What It Means To Be Asian American

Growing up in a whitewashed home, I never really gave much thought to my Asian American identity. Growing up we ate toast and cereal for breakfast, not rice with tea. Both of my parents spoke English, and as a family I didn’t really celebrate the typical Chinese or Korean holidays.

It’s always seemed strange to me the way other have judge what is okay for me to do and say based off of my race.

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It wasn’t until I got older that I started realizing how much culture played a part in my worldview, life decisions and even my interest in romantic partners.

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Especially now that terms like “cultural appropriation ” and “cultural sensitive attire” have become popular. I’ve had to reevaluate.

Why is it okay for me, an Asian American woman, to wear Japanese festival attire as a fashion statement, but it’s not okay for white celebrities? Even if my intention for wearing a cultural garment in non-cultural, it’s automatically accepted as alright because of my race.

Fashion is supposed to be about expression and celebration of beauty and creativity. I would hope that we could celebrate and share cultural aspects of each community. Maybe I am naive and foolish for thinking this, but if a person of any race or color wants to wear an Asian – styled article of clothing, who am I to say that they should or should not?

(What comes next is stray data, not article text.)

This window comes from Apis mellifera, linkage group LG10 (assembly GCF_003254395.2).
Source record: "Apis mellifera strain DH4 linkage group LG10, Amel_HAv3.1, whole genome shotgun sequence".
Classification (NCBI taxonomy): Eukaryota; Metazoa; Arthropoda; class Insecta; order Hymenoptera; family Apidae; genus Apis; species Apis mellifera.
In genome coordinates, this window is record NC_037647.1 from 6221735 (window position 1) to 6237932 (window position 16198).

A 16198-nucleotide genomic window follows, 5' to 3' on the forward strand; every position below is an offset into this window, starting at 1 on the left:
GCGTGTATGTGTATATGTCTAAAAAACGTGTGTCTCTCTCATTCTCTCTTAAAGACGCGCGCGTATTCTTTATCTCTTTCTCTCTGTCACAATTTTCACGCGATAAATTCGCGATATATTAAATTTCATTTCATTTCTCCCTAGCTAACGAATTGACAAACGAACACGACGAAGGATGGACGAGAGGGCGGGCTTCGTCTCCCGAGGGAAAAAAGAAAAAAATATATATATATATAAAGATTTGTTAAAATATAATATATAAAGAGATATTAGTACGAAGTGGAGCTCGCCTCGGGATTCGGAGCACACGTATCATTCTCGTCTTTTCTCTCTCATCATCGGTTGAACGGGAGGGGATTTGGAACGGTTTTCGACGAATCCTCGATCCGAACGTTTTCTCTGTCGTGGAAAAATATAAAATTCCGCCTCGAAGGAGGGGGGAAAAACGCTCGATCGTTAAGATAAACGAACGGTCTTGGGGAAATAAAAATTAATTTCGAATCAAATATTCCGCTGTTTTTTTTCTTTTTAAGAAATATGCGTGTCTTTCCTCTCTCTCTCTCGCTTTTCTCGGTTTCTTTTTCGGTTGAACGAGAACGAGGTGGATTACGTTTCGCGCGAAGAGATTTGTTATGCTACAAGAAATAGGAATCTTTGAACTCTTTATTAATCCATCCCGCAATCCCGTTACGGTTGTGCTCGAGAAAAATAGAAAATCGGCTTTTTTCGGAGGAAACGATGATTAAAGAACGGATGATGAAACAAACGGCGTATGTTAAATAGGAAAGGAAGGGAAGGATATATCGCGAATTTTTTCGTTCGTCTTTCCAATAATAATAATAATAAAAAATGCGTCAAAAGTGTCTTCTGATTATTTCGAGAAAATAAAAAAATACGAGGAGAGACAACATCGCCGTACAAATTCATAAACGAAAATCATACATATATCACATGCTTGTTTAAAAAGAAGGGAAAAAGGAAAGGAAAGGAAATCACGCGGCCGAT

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Unfortunately, no matter what anyone says, appearance matters. I don’t speak a lick of Chinese, but countless Chinese ladies have barked at me  on the bus expecting me to speak back in Mandarin and visible show their  disappointment when I cannot. This isn’t an experience singular to me either:  my Hispanic, French and Korean friends all tell me that they are looked down upon for not speaking the language that they ‘look like’.

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Because the truth is, no matter how much an Asian person or any person of color may feel American and ‘whitewashed’. The reality is skin and cultural background do define. It defines how people envision you, how desirable you are to certain employers, potential partners and even schools. It’s the reason that the demographics bubble even exists when applying for colleges, surveys, etc.

We are not all born equal. Each person is born with different talents, different skills and into different types of families and cultures. But being different doesn’t mean we shouldn’t fight for equality and justice. It doesn’t mean discrimination and racism are nonexistent, it just means that we need to fight against discrimination and teach in a way that is not condemning or negative.

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Me when I haven’t had lunch yet

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I am proud of being an Asian American woman. I don’t feel disadvantaged or discriminated against because of those titles, I feel honored and blessed. I have a chance to represent woman, represent Asian Americans and represent myself in a positive light. I have a chance to be the best I can be for myself and for others.

As the Asian American community moves forward in supporting the Black Lives Matter Movement and Muslim Americans, I am reminded of the history that minorities have faced in America.

I think of my own family, and I am thankful to my mother, father, and my grandparents and relatives long before me who struggled and worked so that I didn’t have to live such a hard life.

And I am grateful to live in the United States, a country that ( however flawed ) is still fighting for what matters: people.

 

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